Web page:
Stay tuned to our social media feeds for the latest on Monday's severe weather threat. 

Erik Proseus
MWN Meteorologist

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Follow MWN on Facebook and Twitter for routine updates and the latest info!
Complete MWN Forecast: MemphisWeather.net on the mobile web or via the MWN mobile app
Download our iPhone or Android apps, featuring StormWatch+ severe weather alerts!
MWN is a NOAA Weather Ready Nation Ambassador Meteorologist Erik Proseus is an NWA Digital Seal Holder

Wednesday, December 1, 2021

"Fall" and hurricane season end, so here's the winter outlook!

Meteorological Fall Comes to an End

As the calendar turns to December and minds collectively turn towards the end-of-year holiday season, meteorologists see a changing of the seasons. While the official start of winter is when the winter solstice occurs (December 21), "meteorological winter" for climate record-keeping purposes starts December 1 and runs through the end of February. That means the record books are closed on autumn. We'll have more detail in the November climate summary in a few days, but preliminary data indicates that the average temperature for fall this year was 65.1 degrees, which is above the long-term average of 64.4 degrees. Rainfall, however, was below normal, totaling 8.92" for September-November versus the average of 11.70". 

Winter 2021-2022 Outlook

So what does the crystal ball look like for winter, perhaps the most anticipated season of the year? Early prognostications are driven primarily by the state of El Nino-Southern Oscillation (ENSO), but there are many other factors that make it pretty unpredictable, especially in the south. What is likely is the current La Nina climate pattern - an oceanic pattern that features cooler than average waters in the central Pacific Ocean - will continue through the winter. In fact, it's a "double dip" La Nina after the pattern dominated last winter, receded this summer, but reappeared in the fall. The typical impacts from a La Nina pattern are shown below. The Mid-South tends to be in the battle zone between wetter conditions to our north and drier to our south, while temperatures tend to be above average.

Typical impacts over North America during a La Nina winter. (NOAA)

The official Winter Outlook from NOAA is very close to what we would expect from a La Nina pattern and is shown below. There is a 40-50% chance of temperatures averaging above normal and odds of wetter than average conditions dip as far south as west TN.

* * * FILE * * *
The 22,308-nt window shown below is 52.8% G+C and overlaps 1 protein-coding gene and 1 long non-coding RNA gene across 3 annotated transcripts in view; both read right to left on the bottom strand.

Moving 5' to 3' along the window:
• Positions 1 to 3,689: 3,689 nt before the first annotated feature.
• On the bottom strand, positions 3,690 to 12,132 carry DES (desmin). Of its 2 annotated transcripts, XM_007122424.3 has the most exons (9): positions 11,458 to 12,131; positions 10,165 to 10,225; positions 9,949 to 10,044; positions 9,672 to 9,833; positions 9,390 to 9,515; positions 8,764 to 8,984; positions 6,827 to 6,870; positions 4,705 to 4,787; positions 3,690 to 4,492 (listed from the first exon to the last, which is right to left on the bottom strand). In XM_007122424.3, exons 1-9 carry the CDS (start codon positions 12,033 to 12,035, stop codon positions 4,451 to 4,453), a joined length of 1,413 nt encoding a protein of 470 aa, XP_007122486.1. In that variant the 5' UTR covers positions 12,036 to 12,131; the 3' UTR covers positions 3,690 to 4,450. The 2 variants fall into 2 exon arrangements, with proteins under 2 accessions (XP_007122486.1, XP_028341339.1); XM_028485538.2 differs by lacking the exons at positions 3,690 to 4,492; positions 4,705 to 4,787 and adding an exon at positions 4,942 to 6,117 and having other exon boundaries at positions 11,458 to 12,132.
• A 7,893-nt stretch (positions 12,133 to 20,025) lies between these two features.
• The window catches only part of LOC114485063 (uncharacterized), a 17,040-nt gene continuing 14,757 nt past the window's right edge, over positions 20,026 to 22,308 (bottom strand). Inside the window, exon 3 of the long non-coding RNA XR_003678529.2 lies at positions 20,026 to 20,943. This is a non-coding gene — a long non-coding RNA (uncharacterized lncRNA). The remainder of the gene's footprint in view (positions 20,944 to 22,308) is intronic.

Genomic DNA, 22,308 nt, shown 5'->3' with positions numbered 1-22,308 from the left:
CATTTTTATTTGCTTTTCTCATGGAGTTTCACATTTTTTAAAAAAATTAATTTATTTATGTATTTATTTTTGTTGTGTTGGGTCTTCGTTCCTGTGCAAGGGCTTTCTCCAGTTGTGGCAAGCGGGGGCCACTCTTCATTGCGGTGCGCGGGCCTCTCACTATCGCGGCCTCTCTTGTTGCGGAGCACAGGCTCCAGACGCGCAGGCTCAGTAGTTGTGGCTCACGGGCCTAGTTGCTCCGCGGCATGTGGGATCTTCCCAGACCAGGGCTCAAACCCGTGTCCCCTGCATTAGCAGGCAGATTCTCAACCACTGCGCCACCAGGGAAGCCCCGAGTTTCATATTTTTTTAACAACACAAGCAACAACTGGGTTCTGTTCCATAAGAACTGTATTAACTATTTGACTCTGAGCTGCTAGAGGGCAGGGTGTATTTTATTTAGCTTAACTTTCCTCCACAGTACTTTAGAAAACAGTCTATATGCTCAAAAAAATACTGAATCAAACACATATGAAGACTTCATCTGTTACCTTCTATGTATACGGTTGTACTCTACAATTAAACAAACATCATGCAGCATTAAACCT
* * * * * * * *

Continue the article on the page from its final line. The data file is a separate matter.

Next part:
The temperature outlook for December-February 2021 from NOAA.

The precipitation outlook for December-February 2021 from NOAA

Remember that these are predictions of average conditions over a three-month period. That means there can certainly be cold spells in an overall warm pattern, or rainy periods in a dry month. In fact, you will certainly remember the Arctic outbreak last February that occurred in a very similar overall pattern to this winter. Other factors and atmospheric patterns will dictate the day-to-day conditions.

Atlantic hurricane season also ends

The start of December also means that the Atlantic hurricane season has also come to an end. It also marks the first time that the pre-defined list of 21 storm names has been exhausted in consecutive years. The 2021 season featured exactly 21 named storms (the third most in a year), seven hurricanes (five of which classified as "rapidly intensifying" during their life cycle), four major hurricanes, and eight U.S. landfalls. It was also the sixth consecutive "above normal" season and seventh consecutive season in which a named storm formed before the official start of the season on June 1. (NOAA's outlook published in May called for 13-20 named storms, 6-10 hurricanes, and 3-5 major hurricanes.)


Erik Proseus
MWN Meteorologist

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Follow MWN on Facebook and Twitter for routine updates and the latest info!
Complete MWN Forecast: MemphisWeather.net on the mobile web or via the MWN mobile app
Download our iPhone or Android apps, featuring StormWatch+ severe weather alerts!
MWN is a NOAA Weather Ready Nation Ambassador Meteorologist Erik Proseus is an NWA Digital Seal Holder